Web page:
Let us start with the good news. For a year we have enjoyed excellent farming conditions in which to farm in this part of the world, especially regarding grass.

North Lanarkshire has looked well all year and as I pen this on May 11, every acre that is well farmed and fed, is looking perfect – so let's hope we have the same good fortune for the next 12 months!

What is the reason for such perfect conditions for farming in this grass growing area, which is Scotland’s largest crop? One thing – rain at the right time and not in excessive amounts, followed by sunshine. The downside, unfortunately, is that it has not been the most profitable year in which to farm, for a whole raft of reasons.

The foremost is the continual drive by large supermarkets’ to reduce what they pay for whatever product they think their customers require. The fewer and larger these supermarkets become, the tougher it will be for all suppliers.

It was certainly good news that the competition authorities put a stop to the Asda/Sainsbury merger. How do we stop this supermarket race to the bottom?

I was asked recently what correspondence I receive after writing these articles. Mostly, it comes by telephone on a Friday morning around chore time before breakfast! Other times I do not hear a cheep, especially if I have reported something controversial.

Last month was vocal in several ways, regarding the beef price, but the criticism fired at me was because I had not been hard enough on the big four beef processors who handle the bulk of Scotch beef.

I would be in jail for slander if I had printed half of the angry remarks telling me what beef farmers thought of these processors, though most of the ear-bashing was largely true! For the most part, the banter is good natured and it opens the door to conversation and lots of thoughts. I have certainly gained many friends over the years and maybe some enemies too!

I attended the Scottish Association of Meat Wholesalers Conference (SAMW) in Glasgow, recently, which has been widely reported, though I am going to put a slightly different slant on it. Firstly, I have to congratulate its new president, Andy McGowan, on an excellent speech, in fact, the best of the day, especially with the many statistics he threw out.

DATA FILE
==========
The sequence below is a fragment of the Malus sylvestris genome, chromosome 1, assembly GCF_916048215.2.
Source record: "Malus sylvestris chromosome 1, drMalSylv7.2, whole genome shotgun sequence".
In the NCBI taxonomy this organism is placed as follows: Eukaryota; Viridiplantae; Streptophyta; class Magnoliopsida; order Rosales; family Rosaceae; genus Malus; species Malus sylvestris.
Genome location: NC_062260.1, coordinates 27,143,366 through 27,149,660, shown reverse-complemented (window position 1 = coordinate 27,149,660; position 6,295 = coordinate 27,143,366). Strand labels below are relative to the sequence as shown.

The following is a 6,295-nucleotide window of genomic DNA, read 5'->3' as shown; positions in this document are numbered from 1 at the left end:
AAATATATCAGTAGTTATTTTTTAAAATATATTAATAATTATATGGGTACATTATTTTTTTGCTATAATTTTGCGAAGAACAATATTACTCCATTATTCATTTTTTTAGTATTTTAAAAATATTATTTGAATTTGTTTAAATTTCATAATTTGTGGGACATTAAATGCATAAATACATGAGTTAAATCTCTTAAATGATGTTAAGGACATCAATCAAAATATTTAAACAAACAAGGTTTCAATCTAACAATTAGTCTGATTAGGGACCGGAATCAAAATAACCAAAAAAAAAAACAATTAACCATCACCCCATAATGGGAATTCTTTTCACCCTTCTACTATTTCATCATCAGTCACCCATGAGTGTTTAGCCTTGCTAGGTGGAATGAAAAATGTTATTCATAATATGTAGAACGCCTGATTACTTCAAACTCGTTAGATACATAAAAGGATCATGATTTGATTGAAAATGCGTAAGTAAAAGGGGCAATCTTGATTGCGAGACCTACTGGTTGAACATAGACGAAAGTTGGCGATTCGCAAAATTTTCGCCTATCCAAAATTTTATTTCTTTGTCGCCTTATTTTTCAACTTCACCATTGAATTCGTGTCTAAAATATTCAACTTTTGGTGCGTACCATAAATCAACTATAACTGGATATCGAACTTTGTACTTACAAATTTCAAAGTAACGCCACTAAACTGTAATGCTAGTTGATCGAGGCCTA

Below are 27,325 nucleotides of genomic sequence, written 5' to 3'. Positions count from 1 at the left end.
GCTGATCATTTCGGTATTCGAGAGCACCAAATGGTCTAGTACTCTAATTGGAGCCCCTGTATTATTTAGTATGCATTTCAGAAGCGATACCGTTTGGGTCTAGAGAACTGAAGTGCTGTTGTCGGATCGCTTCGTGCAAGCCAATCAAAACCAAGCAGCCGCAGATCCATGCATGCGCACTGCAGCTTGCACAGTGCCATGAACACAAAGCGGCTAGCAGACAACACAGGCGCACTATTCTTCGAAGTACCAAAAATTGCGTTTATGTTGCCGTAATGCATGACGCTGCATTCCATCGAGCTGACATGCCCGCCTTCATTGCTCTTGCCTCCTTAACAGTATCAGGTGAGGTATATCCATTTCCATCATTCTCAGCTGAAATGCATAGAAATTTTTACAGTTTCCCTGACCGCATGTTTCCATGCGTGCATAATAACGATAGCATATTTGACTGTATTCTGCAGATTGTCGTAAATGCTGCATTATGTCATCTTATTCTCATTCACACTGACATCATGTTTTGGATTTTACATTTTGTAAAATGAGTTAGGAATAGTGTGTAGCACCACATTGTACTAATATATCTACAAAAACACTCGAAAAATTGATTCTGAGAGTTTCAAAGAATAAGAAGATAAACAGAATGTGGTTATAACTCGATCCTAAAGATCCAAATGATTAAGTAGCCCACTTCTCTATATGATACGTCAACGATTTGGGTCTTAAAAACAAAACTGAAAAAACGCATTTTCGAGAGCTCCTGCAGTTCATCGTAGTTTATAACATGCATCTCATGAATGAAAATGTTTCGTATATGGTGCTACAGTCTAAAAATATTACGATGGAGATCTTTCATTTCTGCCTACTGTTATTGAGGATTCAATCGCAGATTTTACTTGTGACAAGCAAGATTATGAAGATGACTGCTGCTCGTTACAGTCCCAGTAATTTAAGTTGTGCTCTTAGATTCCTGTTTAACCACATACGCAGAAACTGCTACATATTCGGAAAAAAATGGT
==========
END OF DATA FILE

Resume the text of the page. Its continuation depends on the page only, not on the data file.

The one which drew my attention was that the number of suckler cows in Scotland has dropped 25% in the last 10 years.

That really led the tone for the day. What is going to be done to stop this continual decline? Fergus Ewing, the keynote speaker, had this coming at him from all directions. Apparently, he had similar concerns voiced at him a few days later, at Lanark. Here is a suggestion – follow President Macron, of France, who has a bill currently going through the French Parliament, bringing into law for farmers, that their produce cannot leave their farms below the cost of production. Put that into law in Holyrood, Fergus and you will be the farmers’ friend for life!

To acquire the cost of production for the many types of food that leave Scotland’s farms would not be difficult, particularly with the technology we have today.

Maybe we need to ask the fundamental question first. Why is the number of suckler cows falling? The simple answer is that no matter what business one is in, one has to make a profit margin – that is basic business.

The beef sector has just come through one of its worst periods since March, 1996, when BSE devastated our sector. Then, the government of the day, for a number of weeks, paid out £50 per head, which was the saviour for the beef sector. This time there is no such hope of any help.

There is one thing for sure, suckler cow numbers will continue to fall unless beef finishers return to profit. The Scottish abattoir sector is currently in the throes of investing in excess of £60m to either update facilities or build new. With the current level of profitability, there is no chance of there being more cattle to go through these plants.